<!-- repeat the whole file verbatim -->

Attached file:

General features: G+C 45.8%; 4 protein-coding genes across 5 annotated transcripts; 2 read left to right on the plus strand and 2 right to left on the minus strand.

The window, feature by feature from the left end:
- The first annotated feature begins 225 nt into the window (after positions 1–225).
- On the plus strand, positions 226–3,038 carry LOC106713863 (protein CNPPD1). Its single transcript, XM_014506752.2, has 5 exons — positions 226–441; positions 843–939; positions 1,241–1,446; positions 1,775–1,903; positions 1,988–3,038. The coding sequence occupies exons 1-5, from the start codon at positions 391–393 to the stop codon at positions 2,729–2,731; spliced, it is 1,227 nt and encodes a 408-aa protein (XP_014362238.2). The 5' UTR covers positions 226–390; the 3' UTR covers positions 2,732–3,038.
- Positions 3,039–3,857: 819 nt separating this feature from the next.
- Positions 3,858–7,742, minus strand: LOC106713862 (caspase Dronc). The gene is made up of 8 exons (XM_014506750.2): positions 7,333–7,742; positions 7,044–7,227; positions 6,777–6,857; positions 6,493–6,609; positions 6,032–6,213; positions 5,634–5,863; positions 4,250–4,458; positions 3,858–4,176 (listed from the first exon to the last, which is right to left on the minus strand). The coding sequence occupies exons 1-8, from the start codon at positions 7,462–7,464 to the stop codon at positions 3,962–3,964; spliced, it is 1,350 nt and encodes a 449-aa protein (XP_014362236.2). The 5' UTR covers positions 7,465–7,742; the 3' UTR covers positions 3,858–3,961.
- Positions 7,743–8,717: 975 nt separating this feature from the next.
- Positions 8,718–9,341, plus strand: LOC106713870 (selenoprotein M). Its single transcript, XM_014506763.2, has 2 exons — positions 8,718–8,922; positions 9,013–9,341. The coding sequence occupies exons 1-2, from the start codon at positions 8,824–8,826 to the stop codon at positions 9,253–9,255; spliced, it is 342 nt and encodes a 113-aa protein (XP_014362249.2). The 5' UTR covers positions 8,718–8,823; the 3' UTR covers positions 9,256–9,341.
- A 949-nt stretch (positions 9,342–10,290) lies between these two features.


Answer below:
General features: G+C 45.8%; 4 protein-coding genes across 5 annotated transcripts; 2 read left to right on the plus strand and 2 right to left on the minus strand.

The window, feature by feature from the left end:
- The first annotated feature begins 225 nt into the window (after positions 1–225).
- On the plus strand, positions 226–3,038 carry LOC106713863 (protein CNPPD1). Its single transcript, XM_014506752.2, has 5 exons — positions 226–441; positions 843–939; positions 1,241–1,446; positions 1,775–1,903; positions 1,988–3,038. The coding sequence occupies exons 1-5, from the start codon at positions 391–393 to the stop codon at positions 2,729–2,731; spliced, it is 1,227 nt and encodes a 408-aa protein (XP_014362238.2). The 5' UTR covers positions 226–390; the 3' UTR covers positions 2,732–3,038.
- Positions 3,039–3,857: 819 nt separating this feature from the next.
- Positions 3,858–7,742, minus strand: LOC106713862 (caspase Dronc). The gene is made up of 8 exons (XM_014506750.2): positions 7,333–7,742; positions 7,044–7,227; positions 6,777–6,857; positions 6,493–6,609; positions 6,032–6,213; positions 5,634–5,863; positions 4,250–4,458; positions 3,858–4,176 (listed from the first exon to the last, which is right to left on the minus strand). The coding sequence occupies exons 1-8, from the start codon at positions 7,462–7,464 to the stop codon at positions 3,962–3,964; spliced, it is 1,350 nt and encodes a 449-aa protein (XP_014362236.2). The 5' UTR covers positions 7,465–7,742; the 3' UTR covers positions 3,858–3,961.
- Positions 7,743–8,717: 975 nt separating this feature from the next.
- Positions 8,718–9,341, plus strand: LOC106713870 (selenoprotein M). Its single transcript, XM_014506763.2, has 2 exons — positions 8,718–8,922; positions 9,013–9,341. The coding sequence occupies exons 1-2, from the start codon at positions 8,824–8,826 to the stop codon at positions 9,253–9,255; spliced, it is 342 nt and encodes a 113-aa protein (XP_014362249.2). The 5' UTR covers positions 8,718–8,823; the 3' UTR covers positions 9,256–9,341.
- A 949-nt stretch (positions 9,342–10,290) lies between these two features.